From education to employment

Children least financially literate are from more deprived areas, recent charity study shows

Research shows that children with low financial literacy scores tend to come from poorer areas (@MyBnk). 

In collaboration with the award-winning charity MyBnk and independent evaluators Substance, The Centre for Financial Capability surveyed over 4,000 children from 50 schools nationwide. We found there is a correlation between young people who are most in need of financial education and financial deprivation.

These children also benefit the most from expert-led intervention – their financial knowledge, skills and savings rising by 56% as opposed to an average of 7% nationwide as a result of money lessons.

According to the survey, only one third of children with low financial literacy levels receive regular pocket money. Conversely, children who regularly receive pocket money are more likely to have higher financial literacy. A recent study from the Money and Pensions Service shows that only 48% of children in the UK receive a meaningful financial education.

The Centre for Financial Capability found that children most in need of financial education are more likely to attend schools that are located in areas that are high on the Income Deprivation Affecting Children Index and on Indices of Multiple Deprivation.

Other findings:

  • 86% of schools with children most in need of financial education were located in areas with a higher IDACI rating.
  • 67% of schools with children most in need of financial education had above the national average of pupils eligible to receive free school meals.
  • 76% of schools with children most in need of financial education were located in more deprived areas.

The Centre is a new charity, founded by the backers of the KickStart Money initiative. KickStart Money is an award-winning coalition of major UK financial institutions which raised £1.2 million to fund expert-led financial education to over 20,000 primary school children. As money forming habits begin at the age of 7, it is vital that financial literacy and capability must be included in the national curriculum at primary level. The Centre for Financial Capability aims to give every primary aged child “an effective and high-quality” financial education by 2030, and has a long-term commitment into financial education and research.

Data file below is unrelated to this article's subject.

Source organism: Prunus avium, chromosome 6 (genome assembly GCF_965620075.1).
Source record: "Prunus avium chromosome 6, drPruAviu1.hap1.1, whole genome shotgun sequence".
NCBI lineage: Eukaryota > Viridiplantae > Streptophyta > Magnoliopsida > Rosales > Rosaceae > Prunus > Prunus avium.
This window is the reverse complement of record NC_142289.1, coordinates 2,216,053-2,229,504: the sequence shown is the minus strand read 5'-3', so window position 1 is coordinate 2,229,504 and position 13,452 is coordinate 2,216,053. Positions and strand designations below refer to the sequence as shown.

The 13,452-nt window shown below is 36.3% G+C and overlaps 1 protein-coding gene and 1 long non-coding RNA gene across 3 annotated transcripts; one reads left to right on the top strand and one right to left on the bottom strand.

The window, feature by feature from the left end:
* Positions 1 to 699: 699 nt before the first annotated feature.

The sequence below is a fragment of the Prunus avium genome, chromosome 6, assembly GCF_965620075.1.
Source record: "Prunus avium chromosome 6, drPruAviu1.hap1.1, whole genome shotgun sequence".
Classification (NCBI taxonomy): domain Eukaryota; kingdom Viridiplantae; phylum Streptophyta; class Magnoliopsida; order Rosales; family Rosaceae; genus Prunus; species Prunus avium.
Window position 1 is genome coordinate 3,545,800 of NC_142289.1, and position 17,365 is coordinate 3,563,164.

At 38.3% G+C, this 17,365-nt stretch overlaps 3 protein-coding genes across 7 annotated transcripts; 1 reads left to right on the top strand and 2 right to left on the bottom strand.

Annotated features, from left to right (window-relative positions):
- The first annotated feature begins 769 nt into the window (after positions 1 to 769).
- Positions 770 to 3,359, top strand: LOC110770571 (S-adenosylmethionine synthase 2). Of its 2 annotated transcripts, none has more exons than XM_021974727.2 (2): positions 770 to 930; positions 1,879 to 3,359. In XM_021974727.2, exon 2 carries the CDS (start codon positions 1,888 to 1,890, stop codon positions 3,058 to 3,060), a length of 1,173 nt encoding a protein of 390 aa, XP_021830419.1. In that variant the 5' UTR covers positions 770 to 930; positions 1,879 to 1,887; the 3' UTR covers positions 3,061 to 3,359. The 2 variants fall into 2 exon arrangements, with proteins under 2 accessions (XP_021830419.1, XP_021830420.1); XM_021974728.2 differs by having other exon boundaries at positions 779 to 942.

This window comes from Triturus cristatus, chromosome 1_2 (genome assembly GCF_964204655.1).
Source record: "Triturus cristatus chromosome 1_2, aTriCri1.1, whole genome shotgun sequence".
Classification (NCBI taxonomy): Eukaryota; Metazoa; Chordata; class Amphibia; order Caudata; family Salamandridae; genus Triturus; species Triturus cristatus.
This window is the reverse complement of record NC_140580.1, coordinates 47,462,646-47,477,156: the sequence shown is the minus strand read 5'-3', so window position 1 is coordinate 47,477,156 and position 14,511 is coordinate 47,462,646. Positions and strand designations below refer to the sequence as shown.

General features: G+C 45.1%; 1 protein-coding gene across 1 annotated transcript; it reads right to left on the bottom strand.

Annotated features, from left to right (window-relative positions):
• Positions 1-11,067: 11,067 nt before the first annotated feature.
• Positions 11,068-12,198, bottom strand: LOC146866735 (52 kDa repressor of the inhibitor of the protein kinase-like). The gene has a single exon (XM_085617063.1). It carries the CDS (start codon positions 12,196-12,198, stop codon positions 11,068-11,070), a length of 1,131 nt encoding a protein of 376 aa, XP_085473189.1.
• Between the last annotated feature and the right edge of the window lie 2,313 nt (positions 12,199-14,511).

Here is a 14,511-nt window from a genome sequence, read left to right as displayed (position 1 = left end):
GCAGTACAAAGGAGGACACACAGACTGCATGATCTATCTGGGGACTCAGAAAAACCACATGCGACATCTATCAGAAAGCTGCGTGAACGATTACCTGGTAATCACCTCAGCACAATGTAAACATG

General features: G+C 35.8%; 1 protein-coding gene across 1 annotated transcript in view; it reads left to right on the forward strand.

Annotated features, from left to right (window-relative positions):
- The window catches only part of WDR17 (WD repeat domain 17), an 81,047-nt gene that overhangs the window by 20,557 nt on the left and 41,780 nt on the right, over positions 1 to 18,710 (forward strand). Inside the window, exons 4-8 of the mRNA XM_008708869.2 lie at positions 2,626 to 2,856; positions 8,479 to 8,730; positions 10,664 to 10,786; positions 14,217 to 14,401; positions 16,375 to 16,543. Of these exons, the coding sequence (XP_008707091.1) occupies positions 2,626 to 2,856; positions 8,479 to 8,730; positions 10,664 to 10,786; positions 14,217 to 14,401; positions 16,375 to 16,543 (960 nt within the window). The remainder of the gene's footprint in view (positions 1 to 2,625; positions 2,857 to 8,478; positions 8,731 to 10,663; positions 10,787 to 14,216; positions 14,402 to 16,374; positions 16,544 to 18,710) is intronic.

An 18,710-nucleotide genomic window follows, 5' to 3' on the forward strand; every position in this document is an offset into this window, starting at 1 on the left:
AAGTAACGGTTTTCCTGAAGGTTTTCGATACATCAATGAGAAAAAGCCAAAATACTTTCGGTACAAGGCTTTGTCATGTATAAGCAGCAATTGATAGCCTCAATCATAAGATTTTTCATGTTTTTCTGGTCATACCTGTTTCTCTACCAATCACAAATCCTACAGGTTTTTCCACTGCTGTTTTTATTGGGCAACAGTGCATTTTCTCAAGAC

Guy Rigden, CEO, MyBnk said:

“When it comes to a core life skill, financial capability, we have identified a worrying early indicator of divergence in the life chances of children from poorer backgrounds compared to their peers from more affluent areas.

This study also reveals the huge potential of targeted expert-led education in improving attitudes and behaviours towards money and sparking life long habits like saving. Those who need financial education most benefit the most – it literally elevates the playing field.

Prevention is always cheaper than the cure and we are calling on education departments, financial services and corporates to back what works in our classrooms to help close the gap and address one of UK’s deepest root causes of poverty”

Jane Goodland, Trustee of The Centre for Financial Capability said:

“Financial education can close the financial capability gap, and support children from financially deprived backgrounds to succeed. Without a high-quality and effective financial education, young people lack financial capability and a thorough understanding of money skills and are at risk of facing financial difficulties in later life.”

“The Centre for Financial Capability recognises the importance of financial education for all children. As our research shows, it is crucial that children from poorer areas, who may have a lower financial capability, are given an opportunity to develop their financial literacy skills.”

Primary School teacher, London:

“Disadvantaged children benefit a lot more from financial education.”

“It tends to be children that qualify for either the Pupil Premium or Free School Meals – this is over two-thirds of our school and nearly half have English as an additional language. It could also include the fifth of our children who are on the SEND register, or children with safeguarding concerns.”

“A lot of our children won’t have had the experience of having pocket money to spend, or purchase, especially during lockdown. That’s accelerated in an economy that’s moving away from using cash. So, these are children that don’t have practical lived experience of money because they aren’t able to, or it’s just not part of their normal family routine. We find it day-to-day in the classroom when our teachers talk about money. It’s not a concrete thing for children any more.”

“In the last 18 months there have also been barriers to our children becoming financially literate via virtual money lessons. I have seen from our data that many live in cramped environments and lack a suitable device. Then there’s broadband, or WiFi capacity, or the data availability. There’s often more than one child in that household all trying to get access and lots of our families only have a mobile phone.”

“Proper expert-led and in class money lessons gives them that first financial education experience. They take that experience home and can influence a family decision with their opinions. It’s about feeling confident, and having a greater understanding.”

Related Articles